Greg cleared his throat and spoke. “The patient you want to work with isn’t actually anonymous. In fact, we know exactly who he is.” He looked around again. When he was satisfied that no one was hiding between the mop and a rack of industrial chemicals, he continued. “It’s Magna Man.”

“The superhero?”

“Yeah. He ended up here after a traumatic brain injury.”

Paul raised an eyebrow. “I thought Magna Man was supposed to be invincible.”

“So did he, until he hit the pavement going Mach 10. Headfirst. After that, his thoughts got a little jumbled.”

“I see.”

“Yeah, it’s kind of a long story. It all started with that accident. He landed in the middle of Times Square during a routine battle with some fusion-powered robotic weapon crafted by Professor Whatshisface. You know, the bad guy.”

“Dr. Megalo.”

“Right. Despite his head injury, Magna Man managed to destroy the weapon and fly away.”

“They said on the news that he had finally decided to leave the planet for good.”

“That was a cover-up. A couple of hours after he flew off, some teenagers found him at a nature park in Albany. He was stumbling around and knocking over trees, so they called the police. The army dispatched a helicopter and flew him out to Fort Drum.”

“Did they find out what was wrong with him?”

“No, but it wasn’t for lack of trying. The doctors didn’t have any way to take tissue samples and none of the medical scans could penetrate his skull. X-rays, MRIs, and ultrasound were all totally useless. No one had any idea what was going on inside his head. The doctors didn’t know what oral medications would work, if any, so they just tried to keep him comfortable and well-fed. Once his condition deteriorated even more, they announced that he had left the planet. Then, after a few more days, he stabilized and began to recover. I guess they don’t call him superhuman for nothing.”

“I take it there were repercussions from the injury?”

“Big time. When he woke up, he was extremely confused and couldn’t even speak. He had lost a lot of his motor coordination and didn’t seem to understand people when they talked to him. No one was sure what to do, and things had gotten dangerous.”

“Because of his super strength?”

“Right. They didn’t have to worry about it when he was unconscious, but once he could move around, he started breaking things and hurting people.”

Greg backtracked when he saw the look on Paul’s face. “I mean, it wasn’t intentional, and none of the injuries were too serious.” He sighed. “Well, one of the nurses became paraplegic, and one of the doctors lost his right arm past the elbow.” He shrugged. “The army knew they needed help, so they tried to calm him down and brought him here in a heavily armored van. We’re used to dealing with traumatic brain injuries, so we made some progress with him. After a few rough weeks, he started to relax and get along. He’s been here for about six months now.”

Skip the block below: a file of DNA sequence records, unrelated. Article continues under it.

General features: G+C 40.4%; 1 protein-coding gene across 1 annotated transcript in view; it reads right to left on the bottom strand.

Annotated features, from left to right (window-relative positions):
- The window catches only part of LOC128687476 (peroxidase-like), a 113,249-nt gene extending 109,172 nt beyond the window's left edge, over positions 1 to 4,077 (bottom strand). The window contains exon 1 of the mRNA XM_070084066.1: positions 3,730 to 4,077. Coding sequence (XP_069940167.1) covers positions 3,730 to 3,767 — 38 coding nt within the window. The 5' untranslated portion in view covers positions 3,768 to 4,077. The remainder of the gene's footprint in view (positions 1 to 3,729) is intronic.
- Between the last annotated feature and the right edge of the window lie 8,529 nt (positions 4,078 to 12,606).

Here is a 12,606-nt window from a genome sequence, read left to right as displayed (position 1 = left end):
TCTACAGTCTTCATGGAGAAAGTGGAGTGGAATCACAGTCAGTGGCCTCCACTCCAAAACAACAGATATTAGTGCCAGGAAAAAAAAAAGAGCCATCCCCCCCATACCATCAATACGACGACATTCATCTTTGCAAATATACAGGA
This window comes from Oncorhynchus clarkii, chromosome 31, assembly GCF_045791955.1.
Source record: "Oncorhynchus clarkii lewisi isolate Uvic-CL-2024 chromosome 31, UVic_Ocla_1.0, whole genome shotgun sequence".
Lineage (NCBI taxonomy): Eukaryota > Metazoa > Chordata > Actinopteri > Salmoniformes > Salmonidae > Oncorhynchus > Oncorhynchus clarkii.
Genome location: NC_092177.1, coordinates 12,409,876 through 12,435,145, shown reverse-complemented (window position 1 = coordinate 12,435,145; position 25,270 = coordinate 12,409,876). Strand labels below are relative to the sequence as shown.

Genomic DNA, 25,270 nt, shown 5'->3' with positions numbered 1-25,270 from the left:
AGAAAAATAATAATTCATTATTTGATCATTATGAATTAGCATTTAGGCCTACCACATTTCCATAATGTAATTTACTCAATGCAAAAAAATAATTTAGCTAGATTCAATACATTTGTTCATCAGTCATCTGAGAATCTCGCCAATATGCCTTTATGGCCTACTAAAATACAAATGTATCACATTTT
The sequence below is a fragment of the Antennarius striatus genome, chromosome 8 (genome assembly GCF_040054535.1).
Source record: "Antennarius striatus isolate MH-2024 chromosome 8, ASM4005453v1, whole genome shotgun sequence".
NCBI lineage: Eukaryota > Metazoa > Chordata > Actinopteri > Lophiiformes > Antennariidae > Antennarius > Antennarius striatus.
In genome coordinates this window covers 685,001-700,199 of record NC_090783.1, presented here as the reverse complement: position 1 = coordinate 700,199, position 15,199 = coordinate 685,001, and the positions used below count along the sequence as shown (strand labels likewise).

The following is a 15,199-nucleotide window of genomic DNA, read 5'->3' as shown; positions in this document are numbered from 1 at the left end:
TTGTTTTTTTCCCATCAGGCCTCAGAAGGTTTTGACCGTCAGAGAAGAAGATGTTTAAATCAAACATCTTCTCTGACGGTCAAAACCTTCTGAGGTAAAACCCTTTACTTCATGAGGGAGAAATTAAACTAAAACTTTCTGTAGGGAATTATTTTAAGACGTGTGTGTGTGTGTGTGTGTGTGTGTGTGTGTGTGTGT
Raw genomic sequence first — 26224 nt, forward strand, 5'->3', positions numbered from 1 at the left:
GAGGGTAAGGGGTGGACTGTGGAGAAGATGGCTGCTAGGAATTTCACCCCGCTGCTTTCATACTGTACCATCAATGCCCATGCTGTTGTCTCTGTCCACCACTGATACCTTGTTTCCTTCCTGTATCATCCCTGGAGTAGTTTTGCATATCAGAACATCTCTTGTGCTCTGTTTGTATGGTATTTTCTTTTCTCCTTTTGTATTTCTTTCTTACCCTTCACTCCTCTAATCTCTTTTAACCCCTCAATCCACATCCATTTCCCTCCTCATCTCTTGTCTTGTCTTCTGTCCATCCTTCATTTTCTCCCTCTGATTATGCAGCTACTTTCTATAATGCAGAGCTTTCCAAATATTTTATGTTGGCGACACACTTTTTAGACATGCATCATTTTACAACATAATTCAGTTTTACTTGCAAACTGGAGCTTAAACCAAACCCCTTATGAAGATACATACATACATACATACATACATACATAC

“How bad is he? Will he ever get back to fighting crime?”

“I doubt it. He’s functioning at a very basic level, but we haven’t seen much evidence of higher brain activity. He still can’t speak. The good news is, he’s fairly docile, and he gets along with the staff and other residents. He also seems to be more aware of his strength, so there haven’t been as many accidents lately.”

“I see. Is he mostly self-sufficient? Can he take care of himself?”

“For the most part. He feeds himself and he’s toilet trained.”

“That’s good to know. I was afraid he might be wearing a diaper or something.”

Greg looked sheepish. “He does wear special undergarments, just in case.” He cleared his throat. “It’s not usually a problem, though.”

“Right. So what does he do with his time?”

“The staff conducts several activities with the residents: arts and crafts, stories, group meals, and special events. He watches a lot of TV.”

“I can imagine.”

“Anyway, I’m really glad you’re here. All the other patients have friends and families who visit, but obviously, Joe doesn’t. We only call him ‘Joe’ because it’s one syllable and he responds to it. We’re not sure who he really was. After all, his identity was a secret, and nobody ever came looking for him.”

“That doesn’t give you many options for eventually releasing him.”

“Yeah. As far as we know, we’re taking care of him indefinitely. The army decided to pay him a monthly stipend for services rendered, and we put that towards his expenses. We write off the rest as a charitable donation.” Greg stood up. “I guess that’s everything you need to know. Are you still willing to work with him?”

Paul got up and nodded. “I think it will be an eye-opening experience.”

“Good! I’ll introduce you. You can take this chance to get to know one another, and if you’re willing to keep working with him, we can arrange for regular visits.”

Greg led the way out of the office closet and walked down to an open door at the end of the hall. He knocked on the door frame and went in. Paul followed him inside.

Joe’s room was spacious but spartan. He had a small bed, a coffee table, two easy chairs, and a wide-screen plasma television. The other walls were adorned with a few poorly colored drawing pages and several large holes in the drywall.

Joe was sitting in one of the chairs. The media always said Magna Man was 6’5” and weighed more than 300 pounds, but in person, he seemed even bigger. Despite his size, he wasn’t at all intimidating, in part due to his vacant smile and the plaid flannel pajamas he wore.

Greg turned off the TV and said, “Good afternoon, Joe,” speaking slowly and distinctly.